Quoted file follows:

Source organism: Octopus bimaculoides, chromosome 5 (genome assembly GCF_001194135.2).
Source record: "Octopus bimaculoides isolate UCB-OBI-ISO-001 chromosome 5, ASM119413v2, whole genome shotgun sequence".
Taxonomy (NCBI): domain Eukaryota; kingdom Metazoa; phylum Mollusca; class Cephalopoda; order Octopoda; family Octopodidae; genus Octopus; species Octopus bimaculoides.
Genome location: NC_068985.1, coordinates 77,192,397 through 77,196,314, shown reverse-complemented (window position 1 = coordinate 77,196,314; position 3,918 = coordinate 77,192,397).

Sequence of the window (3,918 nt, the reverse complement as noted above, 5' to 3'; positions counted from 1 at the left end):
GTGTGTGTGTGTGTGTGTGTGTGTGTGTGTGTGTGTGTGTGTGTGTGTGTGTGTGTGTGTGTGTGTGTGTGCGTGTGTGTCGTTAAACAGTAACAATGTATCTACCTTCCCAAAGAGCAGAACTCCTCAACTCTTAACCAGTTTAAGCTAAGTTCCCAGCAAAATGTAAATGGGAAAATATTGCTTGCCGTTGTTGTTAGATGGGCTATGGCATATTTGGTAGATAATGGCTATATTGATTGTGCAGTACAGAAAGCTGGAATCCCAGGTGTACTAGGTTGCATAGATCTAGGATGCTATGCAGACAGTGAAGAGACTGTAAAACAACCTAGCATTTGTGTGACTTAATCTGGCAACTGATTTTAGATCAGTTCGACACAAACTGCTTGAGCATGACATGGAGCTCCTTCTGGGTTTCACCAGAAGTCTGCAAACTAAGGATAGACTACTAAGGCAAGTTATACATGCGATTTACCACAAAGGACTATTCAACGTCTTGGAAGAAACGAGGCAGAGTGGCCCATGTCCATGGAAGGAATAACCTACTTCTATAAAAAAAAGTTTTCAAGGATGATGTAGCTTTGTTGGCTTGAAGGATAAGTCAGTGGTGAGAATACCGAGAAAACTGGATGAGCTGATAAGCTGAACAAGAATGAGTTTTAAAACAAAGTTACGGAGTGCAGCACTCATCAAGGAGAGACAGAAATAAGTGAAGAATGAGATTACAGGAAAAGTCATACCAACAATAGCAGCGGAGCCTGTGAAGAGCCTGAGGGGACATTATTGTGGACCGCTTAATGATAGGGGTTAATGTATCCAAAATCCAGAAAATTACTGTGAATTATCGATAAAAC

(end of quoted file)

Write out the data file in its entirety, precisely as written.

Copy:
Source organism: Octopus bimaculoides, chromosome 5 (genome assembly GCF_001194135.2).
Source record: "Octopus bimaculoides isolate UCB-OBI-ISO-001 chromosome 5, ASM119413v2, whole genome shotgun sequence".
Taxonomy (NCBI): domain Eukaryota; kingdom Metazoa; phylum Mollusca; class Cephalopoda; order Octopoda; family Octopodidae; genus Octopus; species Octopus bimaculoides.
Genome location: NC_068985.1, coordinates 77,192,397 through 77,196,314, shown reverse-complemented (window position 1 = coordinate 77,196,314; position 3,918 = coordinate 77,192,397).

Sequence of the window (3,918 nt, the reverse complement as noted above, 5' to 3'; positions counted from 1 at the left end):
GTGTGTGTGTGTGTGTGTGTGTGTGTGTGTGTGTGTGTGTGTGTGTGTGTGTGTGTGTGTGTGTGTGTGTGCGTGTGTGTCGTTAAACAGTAACAATGTATCTACCTTCCCAAAGAGCAGAACTCCTCAACTCTTAACCAGTTTAAGCTAAGTTCCCAGCAAAATGTAAATGGGAAAATATTGCTTGCCGTTGTTGTTAGATGGGCTATGGCATATTTGGTAGATAATGGCTATATTGATTGTGCAGTACAGAAAGCTGGAATCCCAGGTGTACTAGGTTGCATAGATCTAGGATGCTATGCAGACAGTGAAGAGACTGTAAAACAACCTAGCATTTGTGTGACTTAATCTGGCAACTGATTTTAGATCAGTTCGACACAAACTGCTTGAGCATGACATGGAGCTCCTTCTGGGTTTCACCAGAAGTCTGCAAACTAAGGATAGACTACTAAGGCAAGTTATACATGCGATTTACCACAAAGGACTATTCAACGTCTTGGAAGAAACGAGGCAGAGTGGCCCATGTCCATGGAAGGAATAACCTACTTCTATAAAAAAAAGTTTTCAAGGATGATGTAGCTTTGTTGGCTTGAAGGATAAGTCAGTGGTGAGAATACCGAGAAAACTGGATGAGCTGATAAGCTGAACAAGAATGAGTTTTAAAACAAAGTTACGGAGTGCAGCACTCATCAAGGAGAGACAGAAATAAGTGAAGAATGAGATTACAGGAAAAGTCATACCAACAATAGCAGCGGAGCCTGTGAAGAGCCTGAGGGGACATTATTGTGGACCGCTTAATGATAGGGGTTAATGTATCCAAAATCCAGAAAATTACTGTGAATTATCGATAAAAC